Staying Safe on the Road: Protecting Yourself with Secure Wi-Fi

Traveler at an airport
Safety and security for your home while you’re away is often top of mind when you’re vacation planning. You’ve asked a friend to collect your mail while you’re gone. A neighbor will keep an eye out for any packages that arrive. Your lights are on automatic timers to discourage break-ins. But what about keeping your personal information safe with a secure Wi-Fi network?

In addition to mapping out your trip, an essential part of vacation planning is knowing the safest ways to connect to the internet. Use these tips for all types of trips – work or pleasure, beach or mountains, RV or condo – all year long.

Why is secure Wi-Fi important while traveling?

That free public Wi-Fi at a tourist attraction is tempting, but could it harbor malicious intent? Cybersecurity experts report instances of MITM, or man in the middle, attacks on free networks. These can also be known as “evil twin” attacks.

A MITM attack is an active cyber threat during which the attacker intercepts and modifies your data to later pose as you to commit additional fraud or theft.

In an evil twin attack, criminals create a seemingly safe Wi-Fi access point to steal information. Users who connect to one of those spots have their sensitive information compromised without their knowledge.

Signs of a Compromised Wi-Fi Network

Icon for Signs of a Compromised Wi-Fi Network
Icon for Signs of a Compromised Wi-Fi Network
  • Unexpected or repeated disconnections
  • Connections to unfamiliar locations
  • Unusual addresses in the browser address bar
  • Similar Wi-Fi network names (HiltonGuest vs HiltonGuests)
The 2023 Guide to Traveling on a Budget

How do I protect my device while traveling?

Now that you know about the dangers of unsecured Wi-Fi, you’re ready to take steps to protect your devices and information. Even those who are not very tech-savvy can take basic measures.

Turn off sharing and automatic Wi-Fi

Your laptop may be set to file share without your knowledge, so checking this feature is vital, especially for those working on confidential company files.

For your mobile device, turn off Wi-Fi to prevent your phone from automatically joining open networks. Scammers may target busy shopping areas with public Wi-Fi to try and capture payment information.

Remember: your cellular data network will be safer than any public Wi-Fi connection.

Avoid using passwords

Instead of logging into user accounts with individual passwords, try to use alternate login options like biometrics. Before traveling, enable facial recognition and/or fingerprints for any apps or accounts that allow biometric login.

Don’t share personal data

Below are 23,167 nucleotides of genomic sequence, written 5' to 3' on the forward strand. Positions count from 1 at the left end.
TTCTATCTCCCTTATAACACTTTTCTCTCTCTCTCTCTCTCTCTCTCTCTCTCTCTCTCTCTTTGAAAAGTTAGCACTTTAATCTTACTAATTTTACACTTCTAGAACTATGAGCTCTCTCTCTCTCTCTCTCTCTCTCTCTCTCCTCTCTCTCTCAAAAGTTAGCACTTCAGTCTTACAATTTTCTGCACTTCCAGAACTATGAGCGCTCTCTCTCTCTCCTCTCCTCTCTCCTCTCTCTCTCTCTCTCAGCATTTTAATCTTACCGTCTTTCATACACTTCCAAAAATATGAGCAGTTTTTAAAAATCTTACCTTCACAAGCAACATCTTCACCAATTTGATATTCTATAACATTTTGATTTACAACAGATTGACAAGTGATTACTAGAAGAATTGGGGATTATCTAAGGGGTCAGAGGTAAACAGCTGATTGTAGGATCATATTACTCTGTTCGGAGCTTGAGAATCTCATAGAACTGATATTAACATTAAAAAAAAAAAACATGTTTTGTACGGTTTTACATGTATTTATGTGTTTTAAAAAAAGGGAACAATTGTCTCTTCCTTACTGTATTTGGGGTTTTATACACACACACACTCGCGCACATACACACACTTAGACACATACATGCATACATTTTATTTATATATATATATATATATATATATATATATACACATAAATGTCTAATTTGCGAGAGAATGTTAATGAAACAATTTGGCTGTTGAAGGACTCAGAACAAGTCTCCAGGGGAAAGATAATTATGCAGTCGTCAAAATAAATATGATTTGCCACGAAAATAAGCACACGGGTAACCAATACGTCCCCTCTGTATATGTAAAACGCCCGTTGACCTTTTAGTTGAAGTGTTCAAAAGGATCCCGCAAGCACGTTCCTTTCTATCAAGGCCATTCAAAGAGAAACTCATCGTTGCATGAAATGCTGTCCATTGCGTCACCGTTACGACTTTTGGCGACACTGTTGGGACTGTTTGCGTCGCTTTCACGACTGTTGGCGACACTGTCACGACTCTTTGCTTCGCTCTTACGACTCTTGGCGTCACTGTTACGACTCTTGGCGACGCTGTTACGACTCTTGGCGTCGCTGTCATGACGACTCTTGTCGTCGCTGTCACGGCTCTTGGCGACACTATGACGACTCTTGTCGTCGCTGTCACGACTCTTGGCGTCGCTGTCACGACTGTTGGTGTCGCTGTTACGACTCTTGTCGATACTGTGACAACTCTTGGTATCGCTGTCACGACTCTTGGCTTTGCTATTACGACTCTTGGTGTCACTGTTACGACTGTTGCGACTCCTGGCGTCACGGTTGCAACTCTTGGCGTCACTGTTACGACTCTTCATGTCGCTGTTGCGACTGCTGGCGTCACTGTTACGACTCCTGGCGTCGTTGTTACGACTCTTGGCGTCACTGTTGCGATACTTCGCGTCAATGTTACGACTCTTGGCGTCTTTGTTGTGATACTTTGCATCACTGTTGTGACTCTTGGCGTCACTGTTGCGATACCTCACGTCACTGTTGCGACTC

If at all possible, save any purchases, online banking or paying bills for when you return home.

If you must conduct personal business while away from your regular secured network, be sure to enable two-factor authentication, especially for online banking. This puts up another roadblock for someone trying to steal information.

How can I secure my Wi-Fi connection while traveling?

For added layers of security while browsing on the go, there are financially friendly ways to protect your devices to browse and stream with peace of mind.


If you’re traveling with a group, one person could designate their device as a hotspot for the group to use. You can typically find hotspot settings on your device by looking for the words “sharing,” “network,” or “tethering.”

Those who travel to more remote locations or travel often may benefit from their own personal hotspot from their mobile carrier. This will come with a monthly cost, money or data, but it features a secure connection that can be used for multiple devices.


Investing in a VPN (virtual private network) is another way to safeguard your data. Think of the VPN as a private tunnel between your device and the server that’s encrypting your information as you go. There are free VPN options available, but most VPN subscriptions begin at only a few dollars a month and are offered by trusted sources like Norton.

Learn more about travel rewards credit cards offered by SouthState.

Alex Cummings is the Information Security Awareness Program Manager for SouthState, overseeing information security training and communication. He studied computer information systems at the University of South Carolina, where he started the Cyber Security Club and was recognized in several regional and national competitions.

  • This content is general in nature and provided for informational use only. Content may be used in connection with the advertising and marketing of products and services offered by SouthState Bank, N.A. and its subsidiaries and affiliates. This is not to be considered legal, tax, accounting, financial or investment advice. You should seek individualized advice from personal financial, legal, tax and/or other professionals, as appropriate depending on the specific facts of your situation. We do not make any warranties as to the completeness or accuracy of this information and have no liability for your use of this information.

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